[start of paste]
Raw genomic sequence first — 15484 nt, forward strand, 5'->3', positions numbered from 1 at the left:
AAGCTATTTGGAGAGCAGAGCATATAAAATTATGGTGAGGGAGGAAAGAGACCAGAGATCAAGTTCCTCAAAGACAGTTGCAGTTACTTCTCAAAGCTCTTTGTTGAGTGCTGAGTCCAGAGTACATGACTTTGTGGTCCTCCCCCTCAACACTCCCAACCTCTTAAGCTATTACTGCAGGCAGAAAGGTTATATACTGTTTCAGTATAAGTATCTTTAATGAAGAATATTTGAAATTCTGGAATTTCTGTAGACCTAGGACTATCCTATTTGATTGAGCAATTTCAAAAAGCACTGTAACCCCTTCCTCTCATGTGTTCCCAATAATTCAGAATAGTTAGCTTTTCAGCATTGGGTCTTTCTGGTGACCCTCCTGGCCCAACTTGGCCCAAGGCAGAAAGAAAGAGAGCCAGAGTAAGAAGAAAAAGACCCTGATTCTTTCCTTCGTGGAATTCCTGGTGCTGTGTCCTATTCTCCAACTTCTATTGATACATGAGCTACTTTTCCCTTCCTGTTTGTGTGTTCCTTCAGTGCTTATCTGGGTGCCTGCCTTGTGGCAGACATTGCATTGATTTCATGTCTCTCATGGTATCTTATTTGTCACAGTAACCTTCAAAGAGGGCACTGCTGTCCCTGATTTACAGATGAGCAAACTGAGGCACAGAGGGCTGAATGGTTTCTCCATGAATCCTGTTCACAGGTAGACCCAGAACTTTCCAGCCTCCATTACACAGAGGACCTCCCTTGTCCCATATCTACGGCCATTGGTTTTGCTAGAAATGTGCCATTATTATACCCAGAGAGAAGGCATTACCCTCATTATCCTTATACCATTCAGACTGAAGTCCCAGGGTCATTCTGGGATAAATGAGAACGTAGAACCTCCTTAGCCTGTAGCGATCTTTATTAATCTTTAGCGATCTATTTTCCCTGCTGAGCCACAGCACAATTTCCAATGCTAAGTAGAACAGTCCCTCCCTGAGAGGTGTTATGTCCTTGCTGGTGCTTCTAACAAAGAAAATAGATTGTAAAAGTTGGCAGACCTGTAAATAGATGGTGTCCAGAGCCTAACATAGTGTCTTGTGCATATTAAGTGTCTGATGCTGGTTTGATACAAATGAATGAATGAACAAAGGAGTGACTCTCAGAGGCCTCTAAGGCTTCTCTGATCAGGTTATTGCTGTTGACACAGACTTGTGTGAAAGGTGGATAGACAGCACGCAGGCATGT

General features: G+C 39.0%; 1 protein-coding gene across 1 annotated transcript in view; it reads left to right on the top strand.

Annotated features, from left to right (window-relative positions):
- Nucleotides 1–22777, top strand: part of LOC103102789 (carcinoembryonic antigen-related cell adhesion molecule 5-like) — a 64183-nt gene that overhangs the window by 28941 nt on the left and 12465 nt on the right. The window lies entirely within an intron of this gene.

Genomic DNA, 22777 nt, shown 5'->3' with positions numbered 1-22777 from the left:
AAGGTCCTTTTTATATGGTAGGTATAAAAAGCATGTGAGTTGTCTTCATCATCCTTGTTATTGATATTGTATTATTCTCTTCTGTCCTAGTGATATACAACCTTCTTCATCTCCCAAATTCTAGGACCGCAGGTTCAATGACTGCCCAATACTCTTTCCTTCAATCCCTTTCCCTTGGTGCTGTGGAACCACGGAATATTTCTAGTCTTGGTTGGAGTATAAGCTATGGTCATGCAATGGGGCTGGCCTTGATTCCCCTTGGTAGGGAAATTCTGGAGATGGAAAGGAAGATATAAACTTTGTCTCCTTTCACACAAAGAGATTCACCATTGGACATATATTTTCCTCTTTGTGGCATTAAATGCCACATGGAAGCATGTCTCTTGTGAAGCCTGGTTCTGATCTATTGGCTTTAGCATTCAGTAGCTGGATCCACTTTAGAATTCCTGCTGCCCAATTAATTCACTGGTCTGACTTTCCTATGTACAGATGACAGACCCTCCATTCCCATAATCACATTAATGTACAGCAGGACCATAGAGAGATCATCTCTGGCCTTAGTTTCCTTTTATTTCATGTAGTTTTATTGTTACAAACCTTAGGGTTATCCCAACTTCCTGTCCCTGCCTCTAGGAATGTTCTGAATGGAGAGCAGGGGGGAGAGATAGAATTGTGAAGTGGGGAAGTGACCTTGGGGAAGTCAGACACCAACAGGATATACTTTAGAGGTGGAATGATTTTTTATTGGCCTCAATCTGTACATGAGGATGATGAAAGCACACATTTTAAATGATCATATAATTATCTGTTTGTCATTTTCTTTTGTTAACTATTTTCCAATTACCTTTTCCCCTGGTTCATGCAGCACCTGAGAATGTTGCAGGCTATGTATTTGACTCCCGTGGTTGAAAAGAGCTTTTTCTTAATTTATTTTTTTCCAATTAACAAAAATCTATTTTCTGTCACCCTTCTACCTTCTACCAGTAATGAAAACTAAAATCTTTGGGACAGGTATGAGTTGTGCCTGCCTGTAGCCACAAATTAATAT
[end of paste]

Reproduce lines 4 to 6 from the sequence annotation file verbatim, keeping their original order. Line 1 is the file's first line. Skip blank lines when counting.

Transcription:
Annotated features, from left to right (window-relative positions):
- Nucleotides 1–22777, top strand: part of LOC103102789 (carcinoembryonic antigen-related cell adhesion molecule 5-like) — a 64183-nt gene that overhangs the window by 28941 nt on the left and 12465 nt on the right. The window lies entirely within an intron of this gene.

Genomic DNA, 22777 nt, shown 5'->3' with positions numbered 1-22777 from the left: